Michael Steele Takes Questions on CNS News

The interview is here.

The big deal is Steele’s position on life so I’ve reposted his response below.

Steele: Again, I am a pro-life Roman Catholic. And I have always been that way. I have always viewed that issue from that perspective. What you saw in the exchange with me and the late, great host of “Meet the Press” was two Catholic boys doing a little jockeying, because I knew exactly where Tim was trying to go. I remember saying to him when we were on commercial break, ‘You know exactly what the deal is. Why are you trying to trick out something here? You’re a good Catholic boy. Behave yourself. So we were joking about it. The long and short of it is what I was trying to say, and I admit, probably inarticulately in doing so at the time, that the court would not necessarily just willy nilly change Roe vs. Wade. The court believes in the concept of the law having grown its own legs … the court would need a case to come before it that would move it to change. So I was trying that point. The court is not going to just up and change Roe vs. Wade no matter the number of justices who support its overturn, because those justices – if they are true Republican picks who honor tradition of the court and who are strict constructionists – they are not going to willy nilly do that to fulfill some political agenda. So that’s what I was trying to say. My personal view is Roe vs. Wade was wrongly decided, which is why I made the point that it should have been left to the individual states to have that battle and to have the communities decide for themselves what they would pay for, what they wouldn’t pay for, what they would accept and what they won’t accept, very much like what is being played on with the gay marriage bill. And so, my point was that from a judicial standpoint – and this is what I get for being a lawyer I guess – but from a judicial standpoint, nothing presented to the court so far to move it to act to strike Roe vs. Wade.
 
The case has not come before it yet. You have to fight for a decision like that. The votes are there. So why hasn’t it happened? Because these judges, the five-justice majority, are strict constructionists, and they are not going to willy nilly decide on a political whim. So that was the point with Tim. With respect to the (Republican Party) platform, again, I go back to my basic point. I don’t need to be chairman of the party to support that plank.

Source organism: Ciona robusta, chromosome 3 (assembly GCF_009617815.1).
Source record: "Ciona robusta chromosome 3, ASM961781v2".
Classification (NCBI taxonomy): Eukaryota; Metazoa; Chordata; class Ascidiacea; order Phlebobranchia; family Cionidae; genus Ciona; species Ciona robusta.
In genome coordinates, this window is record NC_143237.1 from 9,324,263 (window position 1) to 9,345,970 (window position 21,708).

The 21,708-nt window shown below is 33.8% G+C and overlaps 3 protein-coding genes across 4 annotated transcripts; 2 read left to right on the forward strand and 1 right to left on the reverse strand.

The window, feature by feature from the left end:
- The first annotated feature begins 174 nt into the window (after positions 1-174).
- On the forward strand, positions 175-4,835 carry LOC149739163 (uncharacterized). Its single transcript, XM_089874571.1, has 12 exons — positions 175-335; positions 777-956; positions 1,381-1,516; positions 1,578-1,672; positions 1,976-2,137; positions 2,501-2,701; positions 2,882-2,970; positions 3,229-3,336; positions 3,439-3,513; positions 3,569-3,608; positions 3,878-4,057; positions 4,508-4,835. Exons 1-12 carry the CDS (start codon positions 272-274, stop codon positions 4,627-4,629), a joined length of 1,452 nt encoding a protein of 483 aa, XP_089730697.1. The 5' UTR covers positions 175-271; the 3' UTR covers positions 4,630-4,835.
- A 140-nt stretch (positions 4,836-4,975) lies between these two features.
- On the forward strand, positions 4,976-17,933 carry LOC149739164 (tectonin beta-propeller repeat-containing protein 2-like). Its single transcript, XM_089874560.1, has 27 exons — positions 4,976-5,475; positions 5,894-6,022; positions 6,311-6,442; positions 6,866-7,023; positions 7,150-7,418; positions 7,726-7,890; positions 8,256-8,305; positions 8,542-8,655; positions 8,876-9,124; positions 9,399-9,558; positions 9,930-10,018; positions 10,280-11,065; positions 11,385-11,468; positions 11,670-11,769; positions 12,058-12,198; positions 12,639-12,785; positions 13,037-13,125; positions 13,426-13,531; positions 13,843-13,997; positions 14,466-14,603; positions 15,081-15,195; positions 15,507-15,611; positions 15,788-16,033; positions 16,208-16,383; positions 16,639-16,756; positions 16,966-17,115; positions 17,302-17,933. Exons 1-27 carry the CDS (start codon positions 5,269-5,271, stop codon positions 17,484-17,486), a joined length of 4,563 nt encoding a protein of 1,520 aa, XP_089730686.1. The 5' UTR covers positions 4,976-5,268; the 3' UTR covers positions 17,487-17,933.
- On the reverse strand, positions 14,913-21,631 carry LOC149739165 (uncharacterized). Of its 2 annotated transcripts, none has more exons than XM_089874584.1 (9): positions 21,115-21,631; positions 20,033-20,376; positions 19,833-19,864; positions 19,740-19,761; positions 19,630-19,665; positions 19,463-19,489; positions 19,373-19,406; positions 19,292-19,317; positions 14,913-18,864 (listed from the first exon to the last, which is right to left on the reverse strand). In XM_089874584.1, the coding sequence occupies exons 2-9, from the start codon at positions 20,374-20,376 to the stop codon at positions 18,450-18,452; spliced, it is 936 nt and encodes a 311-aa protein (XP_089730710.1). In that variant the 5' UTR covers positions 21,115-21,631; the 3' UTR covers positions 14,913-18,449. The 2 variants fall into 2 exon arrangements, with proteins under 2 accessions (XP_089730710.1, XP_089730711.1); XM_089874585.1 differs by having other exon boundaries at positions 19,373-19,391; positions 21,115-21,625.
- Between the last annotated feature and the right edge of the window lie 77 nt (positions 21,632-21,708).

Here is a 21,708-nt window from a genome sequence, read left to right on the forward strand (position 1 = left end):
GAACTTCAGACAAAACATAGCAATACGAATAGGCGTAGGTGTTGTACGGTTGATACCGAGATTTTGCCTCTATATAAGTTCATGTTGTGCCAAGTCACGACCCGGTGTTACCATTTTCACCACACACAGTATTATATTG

That is something that is paramount for me, because you are talking about the sanctity of all life, born and the unborn. And I think it’s important for this country to move itself away from this culture of death that we’ve sort of fallen into, as noted by (Pope) John Paul II. And I think it is important that our political leadership – that has the opportunity to use the bully pulpit – to speak to that sanctity of life, and it should do so. As we move to the beginnings of a new administration where the president of the country has a very, very clear view on matters related to abortion, very, very pro-abortion, that it is going to be incumbent upon Republicans, incumbent upon those who are pro-life, who hold the sanctity of life dear to be able to rise and speak to that and to challenge what I think are going to be some really dark legislation that’s going to come out of (the 111th) Congress under this administration.

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